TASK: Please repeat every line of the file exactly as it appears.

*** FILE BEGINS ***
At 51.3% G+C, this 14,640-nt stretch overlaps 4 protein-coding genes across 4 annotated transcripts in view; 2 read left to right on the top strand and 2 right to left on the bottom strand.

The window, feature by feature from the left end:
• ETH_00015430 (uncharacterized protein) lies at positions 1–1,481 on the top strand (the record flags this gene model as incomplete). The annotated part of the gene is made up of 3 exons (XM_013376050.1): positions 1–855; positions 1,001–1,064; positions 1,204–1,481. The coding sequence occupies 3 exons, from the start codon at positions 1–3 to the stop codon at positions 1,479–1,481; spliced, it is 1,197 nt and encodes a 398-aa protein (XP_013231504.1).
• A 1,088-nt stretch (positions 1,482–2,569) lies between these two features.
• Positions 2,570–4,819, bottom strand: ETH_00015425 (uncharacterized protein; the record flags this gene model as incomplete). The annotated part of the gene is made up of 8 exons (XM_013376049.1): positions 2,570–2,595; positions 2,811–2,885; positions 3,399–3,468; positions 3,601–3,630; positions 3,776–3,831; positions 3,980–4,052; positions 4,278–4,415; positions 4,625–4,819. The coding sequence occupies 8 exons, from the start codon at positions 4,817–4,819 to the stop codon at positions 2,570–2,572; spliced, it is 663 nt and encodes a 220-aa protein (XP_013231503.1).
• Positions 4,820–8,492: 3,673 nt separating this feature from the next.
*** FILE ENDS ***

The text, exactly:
At 51.3% G+C, this 14,640-nt stretch overlaps 4 protein-coding genes across 4 annotated transcripts in view; 2 read left to right on the top strand and 2 right to left on the bottom strand.

The window, feature by feature from the left end:
• ETH_00015430 (uncharacterized protein) lies at positions 1–1,481 on the top strand (the record flags this gene model as incomplete). The annotated part of the gene is made up of 3 exons (XM_013376050.1): positions 1–855; positions 1,001–1,064; positions 1,204–1,481. The coding sequence occupies 3 exons, from the start codon at positions 1–3 to the stop codon at positions 1,479–1,481; spliced, it is 1,197 nt and encodes a 398-aa protein (XP_013231504.1).
• A 1,088-nt stretch (positions 1,482–2,569) lies between these two features.
• Positions 2,570–4,819, bottom strand: ETH_00015425 (uncharacterized protein; the record flags this gene model as incomplete). The annotated part of the gene is made up of 8 exons (XM_013376049.1): positions 2,570–2,595; positions 2,811–2,885; positions 3,399–3,468; positions 3,601–3,630; positions 3,776–3,831; positions 3,980–4,052; positions 4,278–4,415; positions 4,625–4,819. The coding sequence occupies 8 exons, from the start codon at positions 4,817–4,819 to the stop codon at positions 2,570–2,572; spliced, it is 663 nt and encodes a 220-aa protein (XP_013231503.1).
• Positions 4,820–8,492: 3,673 nt separating this feature from the next.